A Review of William Gibson’s “The Peripheral”

Finished William Gibson’s “The Peripheral”. A barely employed woman from a rural near future subs for her brother as a game beta tester and sees a gruesome murder in the game which seems set in a London of the far future. But, it’s not a game, the death is real, she’s the only one who knows, and her knowledge puts two continua at risk.

To say any more would be to spoil the threads of confusion Gibson carefully sows in the first hundred pages, which tell two stories in settings that appear at turns familiar and utterly strange before finally meeting via the peculiar agency of the titular peripheral.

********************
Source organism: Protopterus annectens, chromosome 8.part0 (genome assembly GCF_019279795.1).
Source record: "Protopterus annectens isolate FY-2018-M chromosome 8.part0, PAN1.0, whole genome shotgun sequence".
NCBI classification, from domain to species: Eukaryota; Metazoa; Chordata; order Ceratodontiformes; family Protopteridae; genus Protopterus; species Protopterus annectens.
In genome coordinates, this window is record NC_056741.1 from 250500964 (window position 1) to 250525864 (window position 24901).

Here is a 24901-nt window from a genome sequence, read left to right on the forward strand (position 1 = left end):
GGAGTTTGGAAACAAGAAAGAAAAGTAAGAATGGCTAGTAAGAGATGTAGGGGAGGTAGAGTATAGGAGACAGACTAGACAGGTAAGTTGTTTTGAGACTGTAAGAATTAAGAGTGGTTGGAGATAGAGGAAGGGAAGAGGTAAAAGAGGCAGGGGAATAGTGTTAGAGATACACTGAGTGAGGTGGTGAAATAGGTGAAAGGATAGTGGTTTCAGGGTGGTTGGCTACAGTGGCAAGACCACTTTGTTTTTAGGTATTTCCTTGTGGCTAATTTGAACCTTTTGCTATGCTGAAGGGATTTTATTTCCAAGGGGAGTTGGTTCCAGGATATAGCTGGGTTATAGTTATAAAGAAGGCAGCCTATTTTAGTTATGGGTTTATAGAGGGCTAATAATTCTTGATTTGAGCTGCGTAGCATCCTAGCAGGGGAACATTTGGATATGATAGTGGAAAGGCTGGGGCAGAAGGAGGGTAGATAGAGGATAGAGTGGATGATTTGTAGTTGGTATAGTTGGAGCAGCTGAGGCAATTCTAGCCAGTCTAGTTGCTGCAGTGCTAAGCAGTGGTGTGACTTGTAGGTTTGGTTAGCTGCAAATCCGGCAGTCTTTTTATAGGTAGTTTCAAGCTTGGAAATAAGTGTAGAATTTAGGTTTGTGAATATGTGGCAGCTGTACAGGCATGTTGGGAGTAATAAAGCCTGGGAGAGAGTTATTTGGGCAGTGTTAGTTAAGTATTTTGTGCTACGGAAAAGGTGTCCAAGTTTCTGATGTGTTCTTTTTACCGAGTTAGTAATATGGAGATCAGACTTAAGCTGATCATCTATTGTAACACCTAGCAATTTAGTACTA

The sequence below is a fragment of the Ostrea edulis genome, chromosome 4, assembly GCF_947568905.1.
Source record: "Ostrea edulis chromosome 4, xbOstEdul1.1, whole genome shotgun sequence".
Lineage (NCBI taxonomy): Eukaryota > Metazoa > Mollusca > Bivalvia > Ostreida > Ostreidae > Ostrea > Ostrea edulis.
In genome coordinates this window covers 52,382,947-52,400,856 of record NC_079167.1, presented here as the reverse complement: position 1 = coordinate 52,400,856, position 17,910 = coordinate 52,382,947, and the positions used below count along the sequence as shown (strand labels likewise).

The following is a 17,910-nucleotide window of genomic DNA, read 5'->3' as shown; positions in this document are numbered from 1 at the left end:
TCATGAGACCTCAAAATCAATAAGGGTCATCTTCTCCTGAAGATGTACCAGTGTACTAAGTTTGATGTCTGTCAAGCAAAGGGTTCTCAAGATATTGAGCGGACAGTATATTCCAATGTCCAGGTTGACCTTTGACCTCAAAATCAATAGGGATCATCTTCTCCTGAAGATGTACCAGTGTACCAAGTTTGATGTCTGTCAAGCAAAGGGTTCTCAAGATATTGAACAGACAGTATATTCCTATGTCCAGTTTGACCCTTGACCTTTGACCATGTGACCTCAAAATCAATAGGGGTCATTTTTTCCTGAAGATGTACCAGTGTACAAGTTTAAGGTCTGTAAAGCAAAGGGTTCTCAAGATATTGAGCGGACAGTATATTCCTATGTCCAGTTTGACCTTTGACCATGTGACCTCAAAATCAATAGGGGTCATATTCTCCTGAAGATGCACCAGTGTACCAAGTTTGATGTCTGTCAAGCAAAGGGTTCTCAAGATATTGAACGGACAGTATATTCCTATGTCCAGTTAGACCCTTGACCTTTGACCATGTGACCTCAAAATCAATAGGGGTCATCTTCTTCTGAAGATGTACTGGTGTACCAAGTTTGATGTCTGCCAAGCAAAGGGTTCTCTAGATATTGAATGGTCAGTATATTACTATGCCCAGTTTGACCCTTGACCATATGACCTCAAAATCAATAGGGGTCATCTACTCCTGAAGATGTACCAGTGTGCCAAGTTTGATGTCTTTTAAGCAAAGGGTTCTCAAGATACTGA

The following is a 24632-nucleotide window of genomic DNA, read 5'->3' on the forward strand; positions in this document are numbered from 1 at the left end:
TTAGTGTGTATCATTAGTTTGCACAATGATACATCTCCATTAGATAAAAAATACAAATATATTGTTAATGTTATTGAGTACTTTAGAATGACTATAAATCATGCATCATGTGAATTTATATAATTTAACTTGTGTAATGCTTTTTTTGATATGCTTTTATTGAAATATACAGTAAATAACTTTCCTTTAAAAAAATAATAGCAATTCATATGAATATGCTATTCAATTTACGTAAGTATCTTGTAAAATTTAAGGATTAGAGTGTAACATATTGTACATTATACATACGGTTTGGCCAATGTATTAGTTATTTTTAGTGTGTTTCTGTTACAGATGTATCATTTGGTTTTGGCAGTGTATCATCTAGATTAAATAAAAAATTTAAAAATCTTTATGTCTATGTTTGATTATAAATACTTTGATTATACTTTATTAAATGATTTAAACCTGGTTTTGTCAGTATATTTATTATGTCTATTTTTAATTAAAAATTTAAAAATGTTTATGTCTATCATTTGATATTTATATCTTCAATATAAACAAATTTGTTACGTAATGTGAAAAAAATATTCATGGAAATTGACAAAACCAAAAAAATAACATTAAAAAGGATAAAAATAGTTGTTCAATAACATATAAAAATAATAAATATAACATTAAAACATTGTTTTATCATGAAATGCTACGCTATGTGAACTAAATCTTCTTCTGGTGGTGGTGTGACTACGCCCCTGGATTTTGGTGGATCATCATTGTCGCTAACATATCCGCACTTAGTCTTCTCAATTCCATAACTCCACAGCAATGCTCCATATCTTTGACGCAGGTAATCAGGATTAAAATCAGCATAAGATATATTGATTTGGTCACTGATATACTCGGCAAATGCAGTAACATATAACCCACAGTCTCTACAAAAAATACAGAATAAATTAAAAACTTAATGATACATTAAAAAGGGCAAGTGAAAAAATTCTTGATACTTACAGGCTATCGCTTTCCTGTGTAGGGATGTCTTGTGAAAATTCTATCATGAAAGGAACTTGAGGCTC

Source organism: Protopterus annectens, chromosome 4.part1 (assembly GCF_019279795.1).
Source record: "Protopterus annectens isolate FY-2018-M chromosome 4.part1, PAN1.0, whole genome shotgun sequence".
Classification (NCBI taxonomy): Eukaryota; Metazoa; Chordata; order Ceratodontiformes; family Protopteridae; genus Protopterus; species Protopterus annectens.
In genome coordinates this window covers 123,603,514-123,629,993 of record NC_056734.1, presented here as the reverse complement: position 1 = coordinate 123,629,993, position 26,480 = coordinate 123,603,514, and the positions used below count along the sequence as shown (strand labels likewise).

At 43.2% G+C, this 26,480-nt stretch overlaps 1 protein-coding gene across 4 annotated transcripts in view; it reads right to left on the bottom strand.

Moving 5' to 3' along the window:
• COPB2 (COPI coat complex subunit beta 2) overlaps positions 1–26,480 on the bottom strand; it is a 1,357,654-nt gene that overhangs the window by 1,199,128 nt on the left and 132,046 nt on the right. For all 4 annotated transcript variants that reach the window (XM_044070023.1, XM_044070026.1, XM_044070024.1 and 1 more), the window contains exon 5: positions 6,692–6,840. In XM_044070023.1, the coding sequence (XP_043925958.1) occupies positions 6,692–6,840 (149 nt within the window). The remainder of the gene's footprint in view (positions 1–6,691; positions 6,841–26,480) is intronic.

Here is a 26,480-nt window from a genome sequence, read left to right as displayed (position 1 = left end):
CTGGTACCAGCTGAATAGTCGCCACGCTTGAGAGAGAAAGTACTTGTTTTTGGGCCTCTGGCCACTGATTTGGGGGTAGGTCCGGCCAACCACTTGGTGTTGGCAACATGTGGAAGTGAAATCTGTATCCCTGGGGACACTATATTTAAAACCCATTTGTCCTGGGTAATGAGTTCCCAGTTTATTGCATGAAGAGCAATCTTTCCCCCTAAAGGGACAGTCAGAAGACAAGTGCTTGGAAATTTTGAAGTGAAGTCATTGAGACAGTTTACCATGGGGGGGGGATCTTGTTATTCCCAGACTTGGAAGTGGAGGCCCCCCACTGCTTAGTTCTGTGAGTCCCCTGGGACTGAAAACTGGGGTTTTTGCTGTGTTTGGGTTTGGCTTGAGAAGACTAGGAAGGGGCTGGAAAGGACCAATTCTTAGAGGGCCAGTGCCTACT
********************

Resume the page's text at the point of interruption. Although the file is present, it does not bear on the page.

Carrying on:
Once the storylines meet, Gibson spends a couple chapters in infodumps, and the book settles down to the sort of gripping high tech thriller he’s famous for.

I began explaining the book to my daughter. She really doesn’t like books that just toss you into worlds without explanation. Kinda weird, given how big a Stephen Baxter fan she is…

This book isn’t connected to the Zero History trilogy, but it shares the same sort of ambience.

Worth reading. Not quite up to Gibson’s high point of Idoru, but what is?

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Tipa

Web developer for a Connecticut-based insurance company that's over 200 years old! Also a bicycler, a blogger, a kayaker, and a hunter of bridges.